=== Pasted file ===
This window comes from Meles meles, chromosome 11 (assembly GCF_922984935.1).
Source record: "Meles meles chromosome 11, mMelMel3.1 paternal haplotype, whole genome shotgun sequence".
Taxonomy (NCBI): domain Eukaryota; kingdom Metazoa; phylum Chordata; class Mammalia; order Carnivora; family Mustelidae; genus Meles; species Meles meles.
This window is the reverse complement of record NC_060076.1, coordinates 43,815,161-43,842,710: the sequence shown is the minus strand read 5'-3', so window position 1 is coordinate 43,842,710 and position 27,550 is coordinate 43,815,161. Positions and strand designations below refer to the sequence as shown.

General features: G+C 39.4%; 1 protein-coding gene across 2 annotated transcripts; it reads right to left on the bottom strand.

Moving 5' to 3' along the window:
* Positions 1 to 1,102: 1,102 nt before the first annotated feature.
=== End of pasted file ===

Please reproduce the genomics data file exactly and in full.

This window comes from Meles meles, chromosome 11 (assembly GCF_922984935.1).
Source record: "Meles meles chromosome 11, mMelMel3.1 paternal haplotype, whole genome shotgun sequence".
Taxonomy (NCBI): domain Eukaryota; kingdom Metazoa; phylum Chordata; class Mammalia; order Carnivora; family Mustelidae; genus Meles; species Meles meles.
This window is the reverse complement of record NC_060076.1, coordinates 43,815,161-43,842,710: the sequence shown is the minus strand read 5'-3', so window position 1 is coordinate 43,842,710 and position 27,550 is coordinate 43,815,161. Positions and strand designations below refer to the sequence as shown.

General features: G+C 39.4%; 1 protein-coding gene across 2 annotated transcripts; it reads right to left on the bottom strand.

Moving 5' to 3' along the window:
* Positions 1 to 1,102: 1,102 nt before the first annotated feature.